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Who, What, Where, Why, How?! Volunteer Translation – 7 places to start your search.

In a few of my articles, I’ve extolled the virtues of finding volunteer translation work, but I haven’t really given any advice on how to go about finding some. (Hopefully to be remedied now!)

Translation, like many other professions, requires practice and experience to get the job. But to get practice and experience you need a job in the first place. In some cases this can be provided through internships. Whilst (some) internships offer payment, those that do are competitive and, depending on your location, few and far between. This leaves volunteer translation as the natural solution to getting experience, without being out of pocket.

As I mentioned in my post The price is right! Or is it…? volunteer translation is different than taking on work that should ordinarily be paid. The main difference would be the type of organisation that you would be working for – charities, by their very definition, often require translations, but cannot afford to pay for them. If you are considering bidding for translation work on sites like ProZ and saying that you’ll do them for free in order to get experience – DO NOT DO THIS!! Instead look for volunteer translation agencies or charities who need translations.

The benefit (in addition to experience) to volunteer translation is that often, the work will be shared between several volunteers. Most agencies/charities are aware that you are doing this for free in order to gain experience – some (but not all) will stipulate the amount of hours they would expect you to spend on their work per week – generally pretty low, for example 3 hours a week. Whilst being conscientious is to be applauded, it really is best to stick to roughly the amount of hours they suggest, in order to retain the best work/life balance.

That said, finding volunteer opportunities can be confusing. If you’re completely uncertain of where to start, finding a volunteer translation ‘agency’ might be your best option. For further information about these types of organisations read Volunteering your translation services by Corrine McKay or Where to find volunteer translation work by Maria Chiara Bellodi, who have provided good examples of some starting points.

Here are my 8 places to start looking for volunteer translation opportunities. Some of these are more general language-wise, whilst others are more specific. Hopefully there will be a couple to suit everyone.

  1. Anja Jones Translation – have just started a Volunteer Translation initiative. Working with a team of experienced translators who will be able to proofread/edit your work will help you to gain confidence and get constructive feedback.
  2. International Children’s Digital Library –  a great variety of languages of offer, whilst offering flexibility in the amount/time you can translate.
  3. Ted.com – TED is a non-profit organisation who organise talks on a range of issues and ideas. Particularly suited to those who are looking to go into subtitling.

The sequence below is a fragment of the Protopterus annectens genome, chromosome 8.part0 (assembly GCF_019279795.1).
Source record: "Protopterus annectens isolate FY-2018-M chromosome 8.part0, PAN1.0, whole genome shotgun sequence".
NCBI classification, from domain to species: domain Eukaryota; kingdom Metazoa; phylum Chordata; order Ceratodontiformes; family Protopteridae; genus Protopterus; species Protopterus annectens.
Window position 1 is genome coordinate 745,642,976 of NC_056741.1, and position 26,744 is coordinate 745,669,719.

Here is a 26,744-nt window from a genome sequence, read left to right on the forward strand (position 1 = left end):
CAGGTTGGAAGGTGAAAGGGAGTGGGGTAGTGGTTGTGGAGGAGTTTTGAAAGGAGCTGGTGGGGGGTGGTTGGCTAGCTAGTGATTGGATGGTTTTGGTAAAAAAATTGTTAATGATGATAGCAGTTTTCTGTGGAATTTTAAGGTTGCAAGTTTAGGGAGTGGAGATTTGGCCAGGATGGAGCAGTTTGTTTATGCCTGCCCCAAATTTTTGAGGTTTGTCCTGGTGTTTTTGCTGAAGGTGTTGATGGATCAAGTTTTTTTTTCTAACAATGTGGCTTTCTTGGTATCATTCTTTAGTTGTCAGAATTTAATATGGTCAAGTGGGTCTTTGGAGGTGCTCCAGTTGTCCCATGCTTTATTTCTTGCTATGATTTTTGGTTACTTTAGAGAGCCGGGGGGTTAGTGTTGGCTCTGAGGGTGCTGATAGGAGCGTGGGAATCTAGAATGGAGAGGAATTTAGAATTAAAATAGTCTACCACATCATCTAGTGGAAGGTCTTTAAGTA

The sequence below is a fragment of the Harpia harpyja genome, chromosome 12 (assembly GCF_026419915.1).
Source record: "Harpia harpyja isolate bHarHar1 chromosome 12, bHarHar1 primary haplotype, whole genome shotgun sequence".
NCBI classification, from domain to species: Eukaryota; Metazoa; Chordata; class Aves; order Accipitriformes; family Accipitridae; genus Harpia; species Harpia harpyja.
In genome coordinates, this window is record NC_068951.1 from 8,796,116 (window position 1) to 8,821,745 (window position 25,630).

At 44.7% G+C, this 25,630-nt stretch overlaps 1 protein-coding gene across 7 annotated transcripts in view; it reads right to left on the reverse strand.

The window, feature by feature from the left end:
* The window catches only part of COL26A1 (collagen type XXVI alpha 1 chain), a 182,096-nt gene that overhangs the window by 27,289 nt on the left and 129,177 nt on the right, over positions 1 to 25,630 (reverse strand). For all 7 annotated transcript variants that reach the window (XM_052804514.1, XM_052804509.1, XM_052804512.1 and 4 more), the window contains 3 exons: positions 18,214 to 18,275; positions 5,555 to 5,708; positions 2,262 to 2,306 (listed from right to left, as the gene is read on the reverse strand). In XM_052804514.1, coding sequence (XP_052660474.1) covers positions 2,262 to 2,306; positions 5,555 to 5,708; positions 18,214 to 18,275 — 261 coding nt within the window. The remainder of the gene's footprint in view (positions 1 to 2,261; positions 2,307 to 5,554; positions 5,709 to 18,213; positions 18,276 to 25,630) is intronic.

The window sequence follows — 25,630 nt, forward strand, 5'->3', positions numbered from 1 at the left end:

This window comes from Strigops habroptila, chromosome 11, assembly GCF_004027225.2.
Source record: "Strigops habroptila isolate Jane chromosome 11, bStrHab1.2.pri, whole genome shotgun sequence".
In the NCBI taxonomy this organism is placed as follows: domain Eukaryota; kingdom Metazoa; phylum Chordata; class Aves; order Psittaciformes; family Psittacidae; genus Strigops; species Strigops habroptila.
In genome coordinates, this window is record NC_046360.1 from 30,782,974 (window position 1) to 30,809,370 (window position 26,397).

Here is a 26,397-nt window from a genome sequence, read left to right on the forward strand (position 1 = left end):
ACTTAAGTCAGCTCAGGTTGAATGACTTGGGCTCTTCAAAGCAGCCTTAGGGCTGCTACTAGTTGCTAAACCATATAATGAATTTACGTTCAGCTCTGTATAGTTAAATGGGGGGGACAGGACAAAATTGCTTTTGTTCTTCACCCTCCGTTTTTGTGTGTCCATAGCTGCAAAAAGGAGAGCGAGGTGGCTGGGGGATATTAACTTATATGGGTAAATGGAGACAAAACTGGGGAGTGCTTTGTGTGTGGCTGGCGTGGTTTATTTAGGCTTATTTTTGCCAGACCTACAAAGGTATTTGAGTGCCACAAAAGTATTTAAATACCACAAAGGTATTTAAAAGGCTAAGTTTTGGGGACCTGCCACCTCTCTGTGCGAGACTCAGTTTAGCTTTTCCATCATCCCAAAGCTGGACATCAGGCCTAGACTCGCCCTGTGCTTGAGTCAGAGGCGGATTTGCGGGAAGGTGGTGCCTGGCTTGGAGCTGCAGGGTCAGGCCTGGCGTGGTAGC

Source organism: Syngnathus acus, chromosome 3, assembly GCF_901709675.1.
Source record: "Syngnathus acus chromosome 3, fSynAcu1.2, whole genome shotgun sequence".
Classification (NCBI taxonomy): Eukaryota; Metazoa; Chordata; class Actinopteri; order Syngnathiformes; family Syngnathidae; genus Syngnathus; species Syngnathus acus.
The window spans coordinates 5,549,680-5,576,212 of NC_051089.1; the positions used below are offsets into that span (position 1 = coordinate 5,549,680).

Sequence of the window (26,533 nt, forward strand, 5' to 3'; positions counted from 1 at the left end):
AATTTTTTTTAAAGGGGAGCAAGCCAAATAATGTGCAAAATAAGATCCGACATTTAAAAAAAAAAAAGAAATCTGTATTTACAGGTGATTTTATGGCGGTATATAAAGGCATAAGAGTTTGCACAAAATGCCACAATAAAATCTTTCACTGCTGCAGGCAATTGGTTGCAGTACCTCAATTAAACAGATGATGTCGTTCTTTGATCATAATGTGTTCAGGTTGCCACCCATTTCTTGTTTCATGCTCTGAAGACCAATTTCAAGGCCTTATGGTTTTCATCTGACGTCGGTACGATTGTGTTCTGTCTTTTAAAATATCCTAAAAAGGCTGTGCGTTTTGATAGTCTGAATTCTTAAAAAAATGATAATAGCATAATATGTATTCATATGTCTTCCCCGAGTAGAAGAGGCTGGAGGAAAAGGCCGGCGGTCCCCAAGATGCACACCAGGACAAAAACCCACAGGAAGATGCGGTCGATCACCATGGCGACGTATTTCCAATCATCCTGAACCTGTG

4. UN Translation – one of the largest multi-lingual organisations in the word. Opportunities to translate into a wide variety of language combinations.
  5. Twitter – organisations such as Twitter and Facebook will often require translations, with lots of languages combinations (likely to be FROM ENGLISH).
  6. Wiener Library – Translation about the Holocaust/Genocide. Mainly from German to English, but also Polish, Hungarian and Hebrew.
  7. National Holocaust Centre – Again translation of Holocaust documents into English from German. Also likely to be other language combinations that may also need translated.

Looking on the internet is not the only way to find volunteer translation opportunities. Local charities and businesses may want to expand internationally and want a translation. If you feel that your specialism would not be covered by a more generic organisation, then it is definitely worthwhile contacting businesses in that sector to see if they would be willing to work with you. Even if they do not have any work for you straight away, they may remember you for the future.

For more views from translators on the benefits of volunteering, have a look at Initial/Volunteer experience by Capital Translations.

If I come across anything new, or any other organisations, I’ll add them to this post, as well as publish them on my Twitter @amsjcorr.  I also re-tweet translation competitions and opportunities.

Alex

 

 

 

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2 thoughts on “Who, What, Where, Why, How?! Volunteer Translation – 7 places to start your search.

  1. Hi Alexandra, great post! When I was doing my MA, I volunteered with WatchingAmerica.com and used those translations for my dissertation project. The aim of the website is to translate opinion pieces about America into English for an American audience. There’s also CafeBabel.co.uk, an online magazine with interesting articles in a number of languages.

    Liked by 1 person

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